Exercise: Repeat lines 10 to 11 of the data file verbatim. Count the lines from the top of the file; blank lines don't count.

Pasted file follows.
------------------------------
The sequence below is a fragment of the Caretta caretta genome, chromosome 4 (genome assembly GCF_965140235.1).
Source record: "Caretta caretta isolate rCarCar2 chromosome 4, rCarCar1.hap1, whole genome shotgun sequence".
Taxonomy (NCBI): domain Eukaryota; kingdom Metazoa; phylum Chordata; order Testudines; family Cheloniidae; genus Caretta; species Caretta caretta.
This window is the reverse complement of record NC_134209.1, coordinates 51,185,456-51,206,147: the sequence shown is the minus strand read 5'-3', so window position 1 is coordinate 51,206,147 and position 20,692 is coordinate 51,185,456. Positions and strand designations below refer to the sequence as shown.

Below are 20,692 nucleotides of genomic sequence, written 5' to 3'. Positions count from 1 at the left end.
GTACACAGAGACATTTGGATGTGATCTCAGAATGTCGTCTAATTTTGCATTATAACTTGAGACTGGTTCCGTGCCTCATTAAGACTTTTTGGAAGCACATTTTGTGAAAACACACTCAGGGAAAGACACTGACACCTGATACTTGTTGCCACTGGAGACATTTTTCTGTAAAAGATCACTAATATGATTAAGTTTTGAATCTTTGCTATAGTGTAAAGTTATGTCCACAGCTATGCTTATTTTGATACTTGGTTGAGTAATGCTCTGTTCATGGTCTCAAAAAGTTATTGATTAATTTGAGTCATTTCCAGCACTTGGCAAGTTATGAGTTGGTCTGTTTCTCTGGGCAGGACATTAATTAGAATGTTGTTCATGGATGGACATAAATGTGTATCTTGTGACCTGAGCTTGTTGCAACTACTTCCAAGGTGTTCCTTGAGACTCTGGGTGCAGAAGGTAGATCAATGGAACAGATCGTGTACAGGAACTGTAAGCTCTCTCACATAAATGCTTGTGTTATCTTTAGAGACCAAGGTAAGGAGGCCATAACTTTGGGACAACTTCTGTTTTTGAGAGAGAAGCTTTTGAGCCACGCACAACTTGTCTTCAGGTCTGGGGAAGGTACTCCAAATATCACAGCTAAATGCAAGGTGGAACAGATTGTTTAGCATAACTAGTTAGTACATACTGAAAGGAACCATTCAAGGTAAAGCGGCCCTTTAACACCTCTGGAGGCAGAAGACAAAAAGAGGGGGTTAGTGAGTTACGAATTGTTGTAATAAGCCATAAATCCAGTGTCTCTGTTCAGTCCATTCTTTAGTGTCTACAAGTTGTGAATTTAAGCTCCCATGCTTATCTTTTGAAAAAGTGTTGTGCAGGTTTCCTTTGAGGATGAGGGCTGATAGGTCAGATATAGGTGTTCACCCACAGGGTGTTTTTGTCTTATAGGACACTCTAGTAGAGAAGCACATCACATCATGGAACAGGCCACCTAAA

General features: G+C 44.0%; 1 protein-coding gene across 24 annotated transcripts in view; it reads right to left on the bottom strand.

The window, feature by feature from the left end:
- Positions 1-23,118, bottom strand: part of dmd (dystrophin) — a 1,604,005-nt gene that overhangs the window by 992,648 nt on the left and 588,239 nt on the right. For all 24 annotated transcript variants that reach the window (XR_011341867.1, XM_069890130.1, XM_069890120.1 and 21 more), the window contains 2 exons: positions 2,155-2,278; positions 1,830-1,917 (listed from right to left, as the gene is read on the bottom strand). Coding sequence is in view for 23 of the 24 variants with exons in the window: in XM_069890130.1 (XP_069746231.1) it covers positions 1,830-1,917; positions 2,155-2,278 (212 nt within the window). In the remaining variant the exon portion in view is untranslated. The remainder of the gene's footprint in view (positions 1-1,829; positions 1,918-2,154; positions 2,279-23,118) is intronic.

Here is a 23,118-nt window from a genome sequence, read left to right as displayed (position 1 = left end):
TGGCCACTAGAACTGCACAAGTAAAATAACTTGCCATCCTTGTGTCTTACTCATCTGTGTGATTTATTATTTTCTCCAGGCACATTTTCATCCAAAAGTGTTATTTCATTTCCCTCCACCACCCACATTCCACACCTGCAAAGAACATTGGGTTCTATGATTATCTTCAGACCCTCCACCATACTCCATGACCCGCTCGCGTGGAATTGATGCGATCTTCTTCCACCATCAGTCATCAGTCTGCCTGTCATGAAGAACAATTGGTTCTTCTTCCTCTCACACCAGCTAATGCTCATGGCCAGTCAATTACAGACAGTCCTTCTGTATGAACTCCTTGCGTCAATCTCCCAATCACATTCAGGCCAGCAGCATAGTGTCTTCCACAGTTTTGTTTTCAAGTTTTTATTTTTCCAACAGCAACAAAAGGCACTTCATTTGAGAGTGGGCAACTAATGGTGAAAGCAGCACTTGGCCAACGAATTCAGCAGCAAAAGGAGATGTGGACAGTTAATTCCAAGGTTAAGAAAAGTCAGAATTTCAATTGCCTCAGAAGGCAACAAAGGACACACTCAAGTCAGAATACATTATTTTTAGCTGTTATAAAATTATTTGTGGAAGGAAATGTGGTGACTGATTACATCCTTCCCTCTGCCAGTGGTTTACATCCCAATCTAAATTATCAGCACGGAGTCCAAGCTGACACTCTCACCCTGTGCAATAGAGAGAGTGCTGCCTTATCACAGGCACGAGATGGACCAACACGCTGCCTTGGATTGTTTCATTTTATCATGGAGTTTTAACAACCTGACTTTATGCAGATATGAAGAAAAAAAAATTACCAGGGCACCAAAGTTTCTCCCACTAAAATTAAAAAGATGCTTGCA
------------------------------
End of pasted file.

Here is a 23,118-nt window from a genome sequence, read left to right as displayed (position 1 = left end):
TGGCCACTAGAACTGCACAAGTAAAATAACTTGCCATCCTTGTGTCTTACTCATCTGTGTGATTTATTATTTTCTCCAGGCACATTTTCATCCAAAAGTGTTATTTCATTTCCCTCCACCACCCACATTCCACACCTGCAAAGAACATTGGGTTCTATGATTATCTTCAGACCCTCCACCATACTCCATGACCCGCTCGCGTGGAATTGATGCGATCTTCTTCCACCATCAGTCATCAGTCTGCCTGTCATGAAGAACAATTGGTTCTTCTTCCTCTCACACCAGCTAATGCTCATGGCCAGTCAATTACAGACAGTCCTTCTGTATGAACTCCTTGCGTCAATCTCCCAATCACATTCAGGCCAGCAGCATAGTGTCTTCCACAGTTTTGTTTTCAAGTTTTTATTTTTCCAACAGCAACAAAAGGCACTTCATTTGAGAGTGGGCAACTAATGGTGAAAGCAGCACTTGGCCAACGAATTCAGCAGCAAAAGGAGATGTGGACAGTTAATTCCAAGGTTAAGAAAAGTCAGAATTTCAATTGCCTCAGAAGGCAACAAAGGACACACTCAAGTCAGAATACATTATTTTTAGCTGTTATAAAATTATTTGTGGAAGGAAATGTGGTGACTGATTACATCCTTCCCTCTGCCAGTGGTTTACATCCCAATCTAAATTATCAGCACGGAGTCCAAGCTGACACTCTCACCCTGTGCAATAGAGAGAGTGCTGCCTTATCACAGGCACGAGATGGACCAACACGCTGCCTTGGATTGTTTCATTTTATCATGGAGTTTTAACAACCTGACTTTATGCAGATATGAAGAAAAAAAAATTACCAGGGCACCAAAGTTTCTCCCACTAAAATTAAAAAGATGCTTGCA